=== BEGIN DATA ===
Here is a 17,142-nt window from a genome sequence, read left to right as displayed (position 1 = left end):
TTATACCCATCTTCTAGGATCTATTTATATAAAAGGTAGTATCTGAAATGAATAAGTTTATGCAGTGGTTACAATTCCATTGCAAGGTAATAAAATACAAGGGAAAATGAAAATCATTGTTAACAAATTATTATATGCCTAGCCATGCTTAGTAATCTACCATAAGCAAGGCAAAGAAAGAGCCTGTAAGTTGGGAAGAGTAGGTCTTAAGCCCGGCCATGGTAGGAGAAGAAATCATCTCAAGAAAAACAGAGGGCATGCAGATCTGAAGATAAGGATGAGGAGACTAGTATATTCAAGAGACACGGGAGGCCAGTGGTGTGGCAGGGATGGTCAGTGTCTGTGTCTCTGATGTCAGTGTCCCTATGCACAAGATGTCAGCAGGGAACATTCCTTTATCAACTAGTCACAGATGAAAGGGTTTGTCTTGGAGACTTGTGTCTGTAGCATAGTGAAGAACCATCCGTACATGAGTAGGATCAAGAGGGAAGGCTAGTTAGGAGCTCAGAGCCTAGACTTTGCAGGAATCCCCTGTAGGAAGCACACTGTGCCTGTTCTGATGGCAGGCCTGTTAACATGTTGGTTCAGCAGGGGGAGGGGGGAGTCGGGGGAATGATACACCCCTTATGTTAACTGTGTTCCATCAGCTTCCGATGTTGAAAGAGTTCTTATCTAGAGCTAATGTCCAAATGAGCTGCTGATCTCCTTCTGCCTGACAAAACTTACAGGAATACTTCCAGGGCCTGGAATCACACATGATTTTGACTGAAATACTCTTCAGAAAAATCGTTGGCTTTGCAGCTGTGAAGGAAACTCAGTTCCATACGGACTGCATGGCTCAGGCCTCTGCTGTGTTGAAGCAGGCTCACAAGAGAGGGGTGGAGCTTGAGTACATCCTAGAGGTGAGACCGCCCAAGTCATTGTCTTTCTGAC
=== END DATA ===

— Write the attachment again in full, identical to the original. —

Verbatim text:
Here is a 17,142-nt window from a genome sequence, read left to right as displayed (position 1 = left end):
TTATACCCATCTTCTAGGATCTATTTATATAAAAGGTAGTATCTGAAATGAATAAGTTTATGCAGTGGTTACAATTCCATTGCAAGGTAATAAAATACAAGGGAAAATGAAAATCATTGTTAACAAATTATTATATGCCTAGCCATGCTTAGTAATCTACCATAAGCAAGGCAAAGAAAGAGCCTGTAAGTTGGGAAGAGTAGGTCTTAAGCCCGGCCATGGTAGGAGAAGAAATCATCTCAAGAAAAACAGAGGGCATGCAGATCTGAAGATAAGGATGAGGAGACTAGTATATTCAAGAGACACGGGAGGCCAGTGGTGTGGCAGGGATGGTCAGTGTCTGTGTCTCTGATGTCAGTGTCCCTATGCACAAGATGTCAGCAGGGAACATTCCTTTATCAACTAGTCACAGATGAAAGGGTTTGTCTTGGAGACTTGTGTCTGTAGCATAGTGAAGAACCATCCGTACATGAGTAGGATCAAGAGGGAAGGCTAGTTAGGAGCTCAGAGCCTAGACTTTGCAGGAATCCCCTGTAGGAAGCACACTGTGCCTGTTCTGATGGCAGGCCTGTTAACATGTTGGTTCAGCAGGGGGAGGGGGGAGTCGGGGGAATGATACACCCCTTATGTTAACTGTGTTCCATCAGCTTCCGATGTTGAAAGAGTTCTTATCTAGAGCTAATGTCCAAATGAGCTGCTGATCTCCTTCTGCCTGACAAAACTTACAGGAATACTTCCAGGGCCTGGAATCACACATGATTTTGACTGAAATACTCTTCAGAAAAATCGTTGGCTTTGCAGCTGTGAAGGAAACTCAGTTCCATACGGACTGCATGGCTCAGGCCTCTGCTGTGTTGAAGCAGGCTCACAAGAGAGGGGTGGAGCTTGAGTACATCCTAGAGGTGAGACCGCCCAAGTCATTGTCTTTCTGAC